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Geoffrey Paul endorses a memoir’s title. David Herman is surprised by a literary selection No Room For Small Dreams
Weidenfeld & Nicolson, £25 Reviewed by Geoffrey D Paul
GIVEN A life so long and packed with historic events, this is a slim volume (237 pages plus photos). Shimon Peres signed it off in the very month last year that he died at the age of 93. But, then, most of it he or his biographer, Matti Golan, had said or written before.
Shimon Peres was never celebrated for his false modesty or sense of selfworth. This, in part, accounted for his lack of popularity “on the street”. He also lacked the Jew-as-soldier aura of a Moshe Dayan or Yitzhak Rabin. He seems always to have been a little jealous of Rabin’s standing with the public — though, by the time of Rabin’s death, they were close colleagues, possibly even friends.
It is from Peres’s moving account of the night Rabin was assassinated, having just attended a mass peace rally in Tel Aviv — one whose extent surprised them both given the prevalence of Palestinian intifadas — that I learned Rabin died with a smile on his face before Leah Rabin knelt to kiss her dead husband for the last time.
While so many others, in Peres’s account of great events, seem to play their parts at the periphery, he is always there at the centre, first as the favourite of David Ben-Gurion, later in his own right as ignition for this or another life-saving act that brought Israel arms when it had none, aircraft when it lacked any, a nuclear reactor when all in the world but France would Celebrity celebration: Peres on his 90th birthday with Barbra Streisand, Bill Clinton and Benjamin Netanyahu
have denied this ultimate deterrent — a collaboration later to be nixed by De Gaulle, though it continued for two years after his order.
Planning, strategy and innovation lay at the heart of Peres’s initiatives for Israel. He tells the still astonishing story of the critical time when Israel allowed her attempt to liberate the Suez Canal from Nasser to be used by Britain and France as their excuse for intervening militarily.
On the back of Israel’s faux fox role, Peres secured support for the Dimona reactor from France. But the implementation of the agreement had still not been concluded when the governments of the Socialist, Christian Pineau, and then the Radical, Maurice
Bourges-Manoury — his two French protagonists — fell, in the sort of political debacles then common in France.
In an account that still makes the reader draw breath, Peres recalls how he went to see Bourges-Manoury the morning after the French leader lost the premiership: “He was now the former prime minister. I did not know what to say.”
Bourges-Manoury asked him to confirm that his predecessor as prime minister, Pineau, had consented to French help for the Dimona reactor.
“‘Wonderful,’ he said, ‘that should take care of it, then. He took a piece of stationery from a desk that was no longer his and drafted a letter to the chairman of the French Atomic Energy
Commission. The French government had approved the deal, he confirmed, and the chairman should fully co-operate in its execution. At the top of the page, he wrote the previous day’s date.”
Shimon Peres lived Israel, loved Israel. But, despite his best — some said occasionally risky — endeavours, he was unable to bring the country that peace it so desperately needs. In his end days, he consoled himself with the belief that science, technology and communications were advancing so rapidly that, one day, war would be irrelevant, borders meaningless. He never did have room for small dreams.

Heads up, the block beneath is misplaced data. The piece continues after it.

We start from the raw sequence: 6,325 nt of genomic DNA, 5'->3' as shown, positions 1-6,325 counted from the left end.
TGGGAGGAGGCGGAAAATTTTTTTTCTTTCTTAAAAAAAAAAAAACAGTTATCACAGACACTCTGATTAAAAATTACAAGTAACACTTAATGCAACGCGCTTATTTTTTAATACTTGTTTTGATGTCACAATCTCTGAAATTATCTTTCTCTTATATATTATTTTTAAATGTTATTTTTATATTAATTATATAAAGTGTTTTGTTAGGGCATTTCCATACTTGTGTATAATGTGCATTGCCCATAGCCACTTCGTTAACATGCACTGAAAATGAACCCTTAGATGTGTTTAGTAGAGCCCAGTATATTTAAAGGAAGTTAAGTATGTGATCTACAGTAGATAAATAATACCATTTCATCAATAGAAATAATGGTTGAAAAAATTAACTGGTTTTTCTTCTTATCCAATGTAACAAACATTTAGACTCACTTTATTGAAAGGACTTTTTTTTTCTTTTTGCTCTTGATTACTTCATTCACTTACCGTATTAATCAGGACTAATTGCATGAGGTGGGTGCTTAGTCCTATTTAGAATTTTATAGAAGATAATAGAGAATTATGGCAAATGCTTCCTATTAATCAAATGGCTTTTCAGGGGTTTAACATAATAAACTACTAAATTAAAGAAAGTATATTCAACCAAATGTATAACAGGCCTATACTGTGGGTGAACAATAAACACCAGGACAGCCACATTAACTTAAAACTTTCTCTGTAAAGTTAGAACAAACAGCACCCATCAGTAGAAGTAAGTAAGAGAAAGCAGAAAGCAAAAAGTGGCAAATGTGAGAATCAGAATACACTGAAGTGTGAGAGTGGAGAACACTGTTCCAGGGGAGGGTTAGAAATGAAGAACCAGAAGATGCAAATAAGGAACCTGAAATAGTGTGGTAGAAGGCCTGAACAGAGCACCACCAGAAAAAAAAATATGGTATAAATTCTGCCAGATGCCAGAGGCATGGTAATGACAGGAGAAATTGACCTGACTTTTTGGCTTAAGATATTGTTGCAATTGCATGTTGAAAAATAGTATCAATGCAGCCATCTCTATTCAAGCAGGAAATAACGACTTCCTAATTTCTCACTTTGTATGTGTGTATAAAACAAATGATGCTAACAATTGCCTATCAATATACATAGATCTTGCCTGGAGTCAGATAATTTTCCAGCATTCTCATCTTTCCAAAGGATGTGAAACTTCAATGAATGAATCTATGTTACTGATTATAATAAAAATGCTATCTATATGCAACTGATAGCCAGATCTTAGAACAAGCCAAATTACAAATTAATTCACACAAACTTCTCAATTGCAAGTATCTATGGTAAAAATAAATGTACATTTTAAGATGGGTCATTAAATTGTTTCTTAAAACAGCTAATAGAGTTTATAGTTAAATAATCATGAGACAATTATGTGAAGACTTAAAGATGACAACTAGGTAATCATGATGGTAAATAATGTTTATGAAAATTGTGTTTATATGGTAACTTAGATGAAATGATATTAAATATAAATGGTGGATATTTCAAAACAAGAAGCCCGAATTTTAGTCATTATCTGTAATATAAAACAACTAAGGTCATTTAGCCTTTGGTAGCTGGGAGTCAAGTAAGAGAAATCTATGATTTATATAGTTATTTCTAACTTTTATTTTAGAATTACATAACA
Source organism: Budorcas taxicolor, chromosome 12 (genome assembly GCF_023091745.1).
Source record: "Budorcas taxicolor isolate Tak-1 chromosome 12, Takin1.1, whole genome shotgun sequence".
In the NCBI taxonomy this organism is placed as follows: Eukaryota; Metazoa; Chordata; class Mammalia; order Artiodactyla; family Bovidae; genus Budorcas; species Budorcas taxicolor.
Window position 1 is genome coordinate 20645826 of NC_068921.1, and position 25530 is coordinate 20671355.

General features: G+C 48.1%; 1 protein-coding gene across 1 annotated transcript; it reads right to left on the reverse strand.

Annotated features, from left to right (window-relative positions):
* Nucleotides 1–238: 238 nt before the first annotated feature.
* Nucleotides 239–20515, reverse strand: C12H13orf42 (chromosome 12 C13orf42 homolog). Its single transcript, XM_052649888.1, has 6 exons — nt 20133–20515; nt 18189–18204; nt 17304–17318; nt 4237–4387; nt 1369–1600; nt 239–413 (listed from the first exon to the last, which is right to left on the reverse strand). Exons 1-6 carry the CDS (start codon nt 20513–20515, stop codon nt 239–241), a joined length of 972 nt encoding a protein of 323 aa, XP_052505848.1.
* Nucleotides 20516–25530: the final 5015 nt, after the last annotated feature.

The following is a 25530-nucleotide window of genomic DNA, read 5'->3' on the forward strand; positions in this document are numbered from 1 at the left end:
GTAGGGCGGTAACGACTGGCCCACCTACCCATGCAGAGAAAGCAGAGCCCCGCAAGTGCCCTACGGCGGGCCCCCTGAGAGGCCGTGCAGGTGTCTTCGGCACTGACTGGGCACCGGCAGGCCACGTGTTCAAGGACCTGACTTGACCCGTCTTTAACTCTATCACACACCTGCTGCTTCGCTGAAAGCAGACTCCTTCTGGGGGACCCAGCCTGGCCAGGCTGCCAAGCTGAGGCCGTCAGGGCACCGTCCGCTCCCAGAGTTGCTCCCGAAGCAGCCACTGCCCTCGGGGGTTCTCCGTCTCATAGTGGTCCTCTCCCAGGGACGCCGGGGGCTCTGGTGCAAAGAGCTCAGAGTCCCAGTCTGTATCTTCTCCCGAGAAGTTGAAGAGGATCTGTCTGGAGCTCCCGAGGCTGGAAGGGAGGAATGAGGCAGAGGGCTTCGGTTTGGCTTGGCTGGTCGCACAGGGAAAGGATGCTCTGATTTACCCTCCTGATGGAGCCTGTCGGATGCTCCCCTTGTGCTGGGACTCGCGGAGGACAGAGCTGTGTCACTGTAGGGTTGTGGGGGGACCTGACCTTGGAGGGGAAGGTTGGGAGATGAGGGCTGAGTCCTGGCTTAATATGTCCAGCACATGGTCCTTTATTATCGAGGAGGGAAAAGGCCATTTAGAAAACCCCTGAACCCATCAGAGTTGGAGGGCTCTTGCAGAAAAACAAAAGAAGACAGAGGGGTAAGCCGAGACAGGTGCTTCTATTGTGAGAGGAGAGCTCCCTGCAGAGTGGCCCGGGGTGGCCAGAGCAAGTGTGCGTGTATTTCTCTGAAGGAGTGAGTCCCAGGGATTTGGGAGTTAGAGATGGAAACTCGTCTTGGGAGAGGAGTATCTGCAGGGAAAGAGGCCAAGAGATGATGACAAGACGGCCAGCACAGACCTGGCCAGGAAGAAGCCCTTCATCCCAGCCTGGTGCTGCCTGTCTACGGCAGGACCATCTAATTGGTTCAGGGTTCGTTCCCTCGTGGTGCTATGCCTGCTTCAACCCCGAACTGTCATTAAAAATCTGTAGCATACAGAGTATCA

Geoffrey D Paul is a former editor of the JC
Boy (HarperCollins, £12.99). And it comes true — thanks to a falling star, seen from his tower block, Noam Chomsky House.
Sam enters a never-ending birthday cycle, impoverishing his family through constant gift-giving. Baddiel cranks up the comedy to its highest pitch, releasing it in a madcap ending as Sam and his friend Zada embark on a skateboard-powered boat named after Schrödinger’s cat. Their quest: to find Sam’s missing grandpa, whose dementia manifests itself in the use of outlandish swearwords (“boomdonking diphthong”) — and to reverse the birthday wish. Age seven to 11.
Elsie Pickles is just a house-sitter. Admittedly the house belongs to a famous witch and contains a talking raven, a magically-refilling larder and instructions for simple spells. But Elsie is absolutely not going to conjure eggs from the sky or try her hand at love potions, or anything else that would make her into a
(Simon and Schuster, £6.99). Is she? Traditional but never twee, Kaye Umansky’s book is full of charm. Age seven to 11.
Valor has been arrested for shooting at the Crown Prince. Now she is a Prisoner of Ice and Snow (Bloomsbury, £6.99) in the frozen jail of Tyur’ma, from which none returns. The attempted killing was a ruse — Valor wanted to gain entry to the cells to rescue her wrongly imprisoned sister, Sasha. Ruth Lauren creates a bitterly cold backdrop, with wolves and mines, and provides a strong female protagonist (talents include archery and key forgery). She keeps the story skating along briskly; even readers who dislike fantasy will be entranced. Age nine to 12.
Zack’s best friend Arthur is green, streetwise — and invisible. It drives Zack’s mother crazy. Twelve is too old for imaginary friends, she says, and mimes packing Arthur into a box and posts him to Scotland. When the “empty” box arrives, it is opened by eight-year-old Kirstie — and out climbs Arthur. Kirstie can see him. But can she keep him alive, until he is reunited with Zack, who is coming from London to find him? Losing Arthur by Paul A Mendelson (Book Guild, £8.99) is set in a Britain where the authorities are antisugar and anti-reading-for-pleasure. Not such a stretch. Age 11 to 16.
Witch for a Week